Presentation on theme: "Teacher Page IV. Force, Motion and Mechanical Energy C. Interactions of force and motion State Standards 1.5; 4.1; 1.10 7th grade assessment Students should."— Presentation transcript:
Teacher Page IV. Force, Motion and Mechanical Energy C. Interactions of force and motion State Standards 1.5; 4.1; 1.10 7th grade assessment Students should be able to determine the amount of work done when an object is moved or when a task is performed. View lesson before using with students. Sample questions and answers appear with mouse click or automatically.
When is Work Really Work? In science you do work on an object when you exert a force on the object that causes the object to move some distance. If the object does not move, no work is done no matter how much force is exerted.
How can you determine how much work is done on an object? Which do you think involves more work: lifting a 100 newton box a meter off the ground or lifting a 200 newton box to the same height? Is it more work to lift a box from the ground to a table or from the ground to the top story of a building?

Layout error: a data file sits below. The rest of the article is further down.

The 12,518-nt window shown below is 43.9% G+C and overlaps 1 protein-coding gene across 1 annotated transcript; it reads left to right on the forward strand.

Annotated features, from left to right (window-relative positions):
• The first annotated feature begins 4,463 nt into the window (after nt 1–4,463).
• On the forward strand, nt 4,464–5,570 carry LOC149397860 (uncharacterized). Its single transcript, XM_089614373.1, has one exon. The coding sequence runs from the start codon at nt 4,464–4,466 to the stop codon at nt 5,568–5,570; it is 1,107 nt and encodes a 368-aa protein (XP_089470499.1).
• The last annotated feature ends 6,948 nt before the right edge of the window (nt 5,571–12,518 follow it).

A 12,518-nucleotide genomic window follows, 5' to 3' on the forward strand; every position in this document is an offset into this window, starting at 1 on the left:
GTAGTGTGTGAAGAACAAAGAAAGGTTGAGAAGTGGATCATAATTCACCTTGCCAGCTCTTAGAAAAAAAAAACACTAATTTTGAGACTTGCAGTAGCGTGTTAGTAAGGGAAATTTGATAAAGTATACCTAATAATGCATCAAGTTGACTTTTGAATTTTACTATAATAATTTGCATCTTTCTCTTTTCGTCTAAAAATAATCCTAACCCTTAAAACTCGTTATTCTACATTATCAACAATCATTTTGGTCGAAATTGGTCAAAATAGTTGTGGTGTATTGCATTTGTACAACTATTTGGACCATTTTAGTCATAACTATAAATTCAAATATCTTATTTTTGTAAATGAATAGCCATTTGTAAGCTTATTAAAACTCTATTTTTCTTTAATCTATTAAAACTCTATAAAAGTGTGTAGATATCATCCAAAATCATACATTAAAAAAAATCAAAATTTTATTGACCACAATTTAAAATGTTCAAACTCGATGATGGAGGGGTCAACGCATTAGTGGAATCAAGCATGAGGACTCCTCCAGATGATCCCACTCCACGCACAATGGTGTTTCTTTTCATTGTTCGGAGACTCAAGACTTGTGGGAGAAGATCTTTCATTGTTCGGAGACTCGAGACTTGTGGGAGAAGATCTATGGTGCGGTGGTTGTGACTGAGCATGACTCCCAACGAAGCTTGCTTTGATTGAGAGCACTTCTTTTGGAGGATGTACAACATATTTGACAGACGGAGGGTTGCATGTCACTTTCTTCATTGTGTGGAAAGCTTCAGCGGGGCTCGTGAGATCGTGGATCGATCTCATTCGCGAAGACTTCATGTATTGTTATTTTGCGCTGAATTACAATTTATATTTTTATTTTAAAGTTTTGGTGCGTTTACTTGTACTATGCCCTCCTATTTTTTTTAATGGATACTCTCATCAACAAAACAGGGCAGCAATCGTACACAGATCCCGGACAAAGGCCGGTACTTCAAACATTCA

The amount of work you do depends on both the amount of force you exert and the distance the object moves. To help rearrange the furniture in your classroom, you exert a force of 20 N to push a desk 10 m. How much work do you do?
The amount of work done on an object can be determined by multiplying force times distance. Work = Force x Distance Write the formula in your science journal
Substitute and Solve To help rearrange the furniture in your classroom, you exert a force of 20 N to push a desk 10 m. Work = 20N x 10m Work = 200 N. m, which is 200J The answer tells you that the work you do on the desk is 200J
You exert a force of 0.2 N to lift a pencil off the floor. How much work do you do if you lift it 1.5 m Write the formula. Substitute and solve. Work = 0.2 N x 1.5 m Work = 0.3 J